Receiving and Returning

Christ is risen!  He is risen indeed!  I hope everyone is enjoying still celebrating Easter this year.

If today weren't Easter Friday, however, we'd be celebrating the feast day of St. Anselm of Canterbury.  St. Anselm was perhaps the first great theologian in the English-speaking world and marked the beginning of what we call the "Scholastic" period, a period in our Church history when philosopher-theologians plumbed the depth of human knowledge and rationality in order to better understand the mysteries of our Faith.  

Anselm made many contributions to our faith, he developed a theory of atonement explaining why Christ died for our sins, articulated an ontological argument for the existence of God, and championed the idea that our faith is the beginning of our understanding of the world.  One of his most striking ideas, however, is that of exitus-reditus.  Exitus-reditus means that our Triune God, who is love, never ceases offering his love to us.  This love makes its home in the human soul, which is made in the image of God.  When we truly receive this love of God we can have no other response than to return it to our God.  In other words a human being is only truly alive, truly thriving, when she receives love from God and then, invigorated by that love, is drawn back to God.  Nothing, then, is more fully human and never are we more truly in the image of God than when we receive His love and return it to Him.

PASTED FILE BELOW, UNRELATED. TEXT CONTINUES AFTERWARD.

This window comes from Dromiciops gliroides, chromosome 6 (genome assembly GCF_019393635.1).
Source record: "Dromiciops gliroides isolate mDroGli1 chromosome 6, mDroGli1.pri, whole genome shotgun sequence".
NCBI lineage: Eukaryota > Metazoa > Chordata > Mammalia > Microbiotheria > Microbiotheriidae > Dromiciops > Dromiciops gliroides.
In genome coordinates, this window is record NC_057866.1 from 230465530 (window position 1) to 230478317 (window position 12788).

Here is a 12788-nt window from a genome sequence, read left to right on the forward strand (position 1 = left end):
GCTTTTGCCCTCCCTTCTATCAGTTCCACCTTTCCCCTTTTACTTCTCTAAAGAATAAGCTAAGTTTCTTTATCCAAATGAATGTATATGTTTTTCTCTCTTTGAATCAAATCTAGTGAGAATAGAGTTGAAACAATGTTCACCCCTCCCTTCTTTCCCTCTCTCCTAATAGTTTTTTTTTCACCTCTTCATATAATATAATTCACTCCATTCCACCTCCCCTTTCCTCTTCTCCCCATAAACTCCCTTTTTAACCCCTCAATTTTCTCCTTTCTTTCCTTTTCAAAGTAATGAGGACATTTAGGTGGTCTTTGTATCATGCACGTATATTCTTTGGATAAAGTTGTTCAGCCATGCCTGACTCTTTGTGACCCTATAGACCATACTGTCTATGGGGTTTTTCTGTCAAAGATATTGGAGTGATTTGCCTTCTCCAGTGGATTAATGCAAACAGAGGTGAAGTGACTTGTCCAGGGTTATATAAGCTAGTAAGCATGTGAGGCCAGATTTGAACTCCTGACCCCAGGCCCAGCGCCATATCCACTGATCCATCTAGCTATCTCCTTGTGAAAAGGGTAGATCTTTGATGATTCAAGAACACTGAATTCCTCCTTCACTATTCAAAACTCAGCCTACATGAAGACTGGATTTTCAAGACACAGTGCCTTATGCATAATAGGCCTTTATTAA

It is in that spirit that I want to share with you one of the most beautiful hymns in our tradition, one that priests and sisters pray each of the eight days of the Octave of Easter.  This version is composed by the Cambridge composer John Rutter.  May it help you to receive God's love and return it to the Blessed Trinity...

When the snow lay 'round about

I've always loved the Christmas carol Good King Wenceslas and the snow this morning made me think about the story it tells.  St. Wenceslas ventures out into the snow and cold to bring firewood and rations to a poor man, a great symbol of Christ venturing into the dark and cold world to bring us salvation and hope.  He asks his young squire to follow him, but instructs him to step in his footsteps so that the cold of the snow doesn't chill him, showing us that when Christ asks us to follow him in service to those in need, he asks us to follow him closely and enjoy his protection and grace.  We might not be in the Christmas season anymore, but the cold and the snow can evoke powerful images of our faith like the story of Good King Wenceslas...